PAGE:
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Chi Ming Tsoi vs.

CA
GR No. 119190, January 16, 1997
FACTS:
Chi Ming Tsoi and Gina Lao Tsoi was married in 1988. After the celebration of their
wedding, they proceed to the house of defendants mother. There was no sexual
intercourse between them during their first night and same thing happened until their
fourth night. In an effort to have their honeymoon in a private place, they went to Baguio
but Ginas relatives went with them. Again, there was no sexual intercourse since the
defendant avoided by taking a long walk during siesta or sleeping on a rocking chair at
the living room. Since May 1988 until March 1989 they slept together in the same bed
but no attempt of sexual intercourse between them. Because of this, they submitted
themselves for medical examination to a urologist in Chinese General Hospital in 1989.
The result of the physical examination of Gina was disclosed, while that of the husband
was kept confidential even the medicine prescribed. There were allegations that the
reason why Chi Ming Tsoi married her is to maintain his residency status here in the
country. Gina does not want to reconcile with Chi Ming Tsoi and want their marriage
declared void on the ground of psychological incapacity. On the other hand, the latter
does not want to have their marriage annulled because he loves her very much, he has no
defect on his part and is physically and psychologically capable and since their
relationship is still young, they can still overcome their differences. Chi Ming Tsoi
submitted himself to another physical examination and the result was there is not
evidence of impotency and he is capable of erection.
ISSUE: Whether Chi Ming Tsois refusal to have sexual intercourse with his wife
constitutes psychological incapacity.
HELD:
The abnormal reluctance or unwillingness to consummate his marriage is strongly
indicative of a serious personality disorder which to the mind of the Supreme Court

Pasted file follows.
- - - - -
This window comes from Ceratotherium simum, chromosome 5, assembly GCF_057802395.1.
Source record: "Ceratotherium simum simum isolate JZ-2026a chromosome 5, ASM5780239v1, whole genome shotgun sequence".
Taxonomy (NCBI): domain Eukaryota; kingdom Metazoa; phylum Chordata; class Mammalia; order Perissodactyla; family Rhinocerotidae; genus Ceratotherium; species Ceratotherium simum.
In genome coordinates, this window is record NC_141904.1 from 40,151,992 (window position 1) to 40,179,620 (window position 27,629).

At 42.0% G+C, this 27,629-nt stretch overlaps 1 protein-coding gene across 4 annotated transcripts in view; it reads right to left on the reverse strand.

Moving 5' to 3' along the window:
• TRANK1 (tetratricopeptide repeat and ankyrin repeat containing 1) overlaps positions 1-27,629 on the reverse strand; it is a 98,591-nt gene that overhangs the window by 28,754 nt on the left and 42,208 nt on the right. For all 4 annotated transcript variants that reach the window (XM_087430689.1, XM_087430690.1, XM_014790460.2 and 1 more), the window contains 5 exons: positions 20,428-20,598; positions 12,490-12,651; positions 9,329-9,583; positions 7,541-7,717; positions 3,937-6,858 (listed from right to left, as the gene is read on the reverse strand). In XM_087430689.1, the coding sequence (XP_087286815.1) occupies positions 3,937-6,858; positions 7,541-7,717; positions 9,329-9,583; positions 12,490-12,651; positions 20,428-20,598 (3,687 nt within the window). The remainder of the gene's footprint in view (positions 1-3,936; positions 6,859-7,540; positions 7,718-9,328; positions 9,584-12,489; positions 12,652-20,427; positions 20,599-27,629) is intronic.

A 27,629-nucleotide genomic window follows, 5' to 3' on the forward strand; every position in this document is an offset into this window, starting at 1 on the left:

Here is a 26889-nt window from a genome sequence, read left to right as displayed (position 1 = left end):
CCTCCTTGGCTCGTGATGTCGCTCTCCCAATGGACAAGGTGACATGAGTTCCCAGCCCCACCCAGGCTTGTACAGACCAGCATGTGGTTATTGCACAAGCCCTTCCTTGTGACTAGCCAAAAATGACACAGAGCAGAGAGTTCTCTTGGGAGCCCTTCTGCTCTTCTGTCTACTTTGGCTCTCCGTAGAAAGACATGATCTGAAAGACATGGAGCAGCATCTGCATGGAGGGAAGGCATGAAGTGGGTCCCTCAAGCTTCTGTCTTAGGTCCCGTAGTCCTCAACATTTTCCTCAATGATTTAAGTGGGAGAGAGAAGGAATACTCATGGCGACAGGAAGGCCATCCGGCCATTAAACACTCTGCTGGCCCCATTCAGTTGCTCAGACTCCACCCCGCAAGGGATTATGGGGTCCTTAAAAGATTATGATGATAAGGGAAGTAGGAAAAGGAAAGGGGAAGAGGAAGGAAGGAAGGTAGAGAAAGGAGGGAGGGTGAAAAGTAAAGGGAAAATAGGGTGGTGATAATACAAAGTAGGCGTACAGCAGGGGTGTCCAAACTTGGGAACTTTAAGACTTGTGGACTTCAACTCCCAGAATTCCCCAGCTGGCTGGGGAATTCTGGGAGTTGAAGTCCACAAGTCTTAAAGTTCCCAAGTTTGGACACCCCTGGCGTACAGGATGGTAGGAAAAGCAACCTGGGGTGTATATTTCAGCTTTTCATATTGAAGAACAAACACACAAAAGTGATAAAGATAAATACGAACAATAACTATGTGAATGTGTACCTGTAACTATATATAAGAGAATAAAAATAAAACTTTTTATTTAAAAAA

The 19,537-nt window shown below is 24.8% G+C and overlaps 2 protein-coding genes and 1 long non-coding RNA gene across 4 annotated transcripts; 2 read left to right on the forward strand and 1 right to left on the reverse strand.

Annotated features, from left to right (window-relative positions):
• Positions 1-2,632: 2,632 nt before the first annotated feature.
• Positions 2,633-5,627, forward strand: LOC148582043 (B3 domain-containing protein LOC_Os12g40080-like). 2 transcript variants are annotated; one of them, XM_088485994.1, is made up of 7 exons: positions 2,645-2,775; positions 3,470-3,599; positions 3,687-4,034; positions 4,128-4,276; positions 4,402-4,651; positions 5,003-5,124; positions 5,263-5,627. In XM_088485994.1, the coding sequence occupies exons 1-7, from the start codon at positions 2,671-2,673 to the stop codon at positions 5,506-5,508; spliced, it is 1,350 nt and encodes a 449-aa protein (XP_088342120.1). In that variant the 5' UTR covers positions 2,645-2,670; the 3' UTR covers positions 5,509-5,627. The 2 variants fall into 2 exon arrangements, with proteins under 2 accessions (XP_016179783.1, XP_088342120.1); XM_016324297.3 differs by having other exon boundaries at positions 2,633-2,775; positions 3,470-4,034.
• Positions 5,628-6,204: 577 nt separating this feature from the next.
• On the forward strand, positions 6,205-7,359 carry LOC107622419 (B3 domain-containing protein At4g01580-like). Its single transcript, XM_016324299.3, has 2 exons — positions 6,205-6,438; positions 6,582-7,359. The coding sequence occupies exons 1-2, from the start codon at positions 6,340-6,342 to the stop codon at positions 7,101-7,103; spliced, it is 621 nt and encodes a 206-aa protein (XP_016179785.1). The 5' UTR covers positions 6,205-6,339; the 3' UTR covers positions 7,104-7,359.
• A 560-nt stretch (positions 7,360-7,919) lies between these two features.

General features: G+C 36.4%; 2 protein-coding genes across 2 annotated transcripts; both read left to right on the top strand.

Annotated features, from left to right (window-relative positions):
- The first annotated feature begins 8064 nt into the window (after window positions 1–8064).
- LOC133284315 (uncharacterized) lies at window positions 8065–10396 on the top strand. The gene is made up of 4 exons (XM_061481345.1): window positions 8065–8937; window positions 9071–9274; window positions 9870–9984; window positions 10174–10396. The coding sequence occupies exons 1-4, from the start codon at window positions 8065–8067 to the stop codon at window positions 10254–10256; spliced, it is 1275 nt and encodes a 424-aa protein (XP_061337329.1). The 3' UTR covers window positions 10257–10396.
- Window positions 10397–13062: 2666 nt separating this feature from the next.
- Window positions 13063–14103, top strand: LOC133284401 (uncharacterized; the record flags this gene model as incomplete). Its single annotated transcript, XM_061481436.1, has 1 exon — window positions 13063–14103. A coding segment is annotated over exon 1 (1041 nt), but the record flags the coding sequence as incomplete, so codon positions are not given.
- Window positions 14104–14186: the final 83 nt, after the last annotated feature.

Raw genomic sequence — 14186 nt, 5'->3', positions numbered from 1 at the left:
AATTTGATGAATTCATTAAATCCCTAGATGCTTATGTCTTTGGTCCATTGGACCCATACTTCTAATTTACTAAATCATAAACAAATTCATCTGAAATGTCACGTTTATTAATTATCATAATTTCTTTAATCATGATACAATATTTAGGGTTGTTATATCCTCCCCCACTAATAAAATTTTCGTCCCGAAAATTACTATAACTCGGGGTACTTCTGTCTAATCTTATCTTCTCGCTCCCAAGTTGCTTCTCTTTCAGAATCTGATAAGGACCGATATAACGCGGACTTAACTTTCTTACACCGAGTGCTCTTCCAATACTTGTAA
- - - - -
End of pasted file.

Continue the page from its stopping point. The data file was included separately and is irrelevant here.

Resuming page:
clearly demonstrates an utter insensitivity or inability to give meaning and significance
tot the marriage within the meaning of Article 36 of the Family Code.
If a spouse, although physically capable but simply refuses to perform his or her essential
marital obligations and the refusal is senseless and constant, Catholic marriage tribunals
attribute the causes to psychological incapacity than to stubborn refusal. Furthermore,
one of the essential marital obligations under the Family Code is to procreate children
thus constant non-fulfillment of this obligation will finally destroy the integrity and
wholeness of the marriage.

Antonio vs. Reyes


GR No. 155800, March 10, 2006
FACTS:
Leonilo Antonio, 26 years of age, and Marie Ivonne Reyes, 36 years of age met in 1989.
Barely a year after their first meeting, they got married at Manila City Hall and then a
subsequent church wedding at Pasig in December 1990. A child was born but died 5
months later. Reyes persistently lied about herself, the people around her, her
occupation, income, educational attainment and other events or things. She even did not
conceal bearing an illegitimate child, which she represented to her husband as adopted
child of their family. They were separated in August 1991 and after attempt for
reconciliation, he finally left her for good in November 1991. Petitioner then filed in
1993 a petition to have his marriage with Reyes declared null and void anchored in